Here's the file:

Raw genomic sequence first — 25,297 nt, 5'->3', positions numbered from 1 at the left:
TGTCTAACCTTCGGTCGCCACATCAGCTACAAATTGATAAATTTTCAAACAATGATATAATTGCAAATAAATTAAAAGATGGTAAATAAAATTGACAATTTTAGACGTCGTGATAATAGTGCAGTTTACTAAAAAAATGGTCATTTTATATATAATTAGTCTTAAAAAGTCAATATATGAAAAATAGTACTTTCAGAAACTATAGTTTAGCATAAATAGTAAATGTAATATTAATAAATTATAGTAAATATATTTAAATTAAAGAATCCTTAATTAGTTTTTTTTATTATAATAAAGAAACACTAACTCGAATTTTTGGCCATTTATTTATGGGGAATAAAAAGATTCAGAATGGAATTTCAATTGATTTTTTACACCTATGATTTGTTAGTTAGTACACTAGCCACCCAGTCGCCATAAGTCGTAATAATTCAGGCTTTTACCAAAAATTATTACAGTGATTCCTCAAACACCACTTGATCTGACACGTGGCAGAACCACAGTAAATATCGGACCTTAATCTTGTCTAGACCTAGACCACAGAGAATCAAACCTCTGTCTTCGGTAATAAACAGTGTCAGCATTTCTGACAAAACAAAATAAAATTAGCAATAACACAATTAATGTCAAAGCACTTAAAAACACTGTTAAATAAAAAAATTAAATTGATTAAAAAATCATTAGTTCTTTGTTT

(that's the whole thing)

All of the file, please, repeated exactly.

Raw genomic sequence first — 25,297 nt, 5'->3', positions numbered from 1 at the left:
TGTCTAACCTTCGGTCGCCACATCAGCTACAAATTGATAAATTTTCAAACAATGATATAATTGCAAATAAATTAAAAGATGGTAAATAAAATTGACAATTTTAGACGTCGTGATAATAGTGCAGTTTACTAAAAAAATGGTCATTTTATATATAATTAGTCTTAAAAAGTCAATATATGAAAAATAGTACTTTCAGAAACTATAGTTTAGCATAAATAGTAAATGTAATATTAATAAATTATAGTAAATATATTTAAATTAAAGAATCCTTAATTAGTTTTTTTTATTATAATAAAGAAACACTAACTCGAATTTTTGGCCATTTATTTATGGGGAATAAAAAGATTCAGAATGGAATTTCAATTGATTTTTTACACCTATGATTTGTTAGTTAGTACACTAGCCACCCAGTCGCCATAAGTCGTAATAATTCAGGCTTTTACCAAAAATTATTACAGTGATTCCTCAAACACCACTTGATCTGACACGTGGCAGAACCACAGTAAATATCGGACCTTAATCTTGTCTAGACCTAGACCACAGAGAATCAAACCTCTGTCTTCGGTAATAAACAGTGTCAGCATTTCTGACAAAACAAAATAAAATTAGCAATAACACAATTAATGTCAAAGCACTTAAAAACACTGTTAAATAAAAAAATTAAATTGATTAAAAAATCATTAGTTCTTTGTTT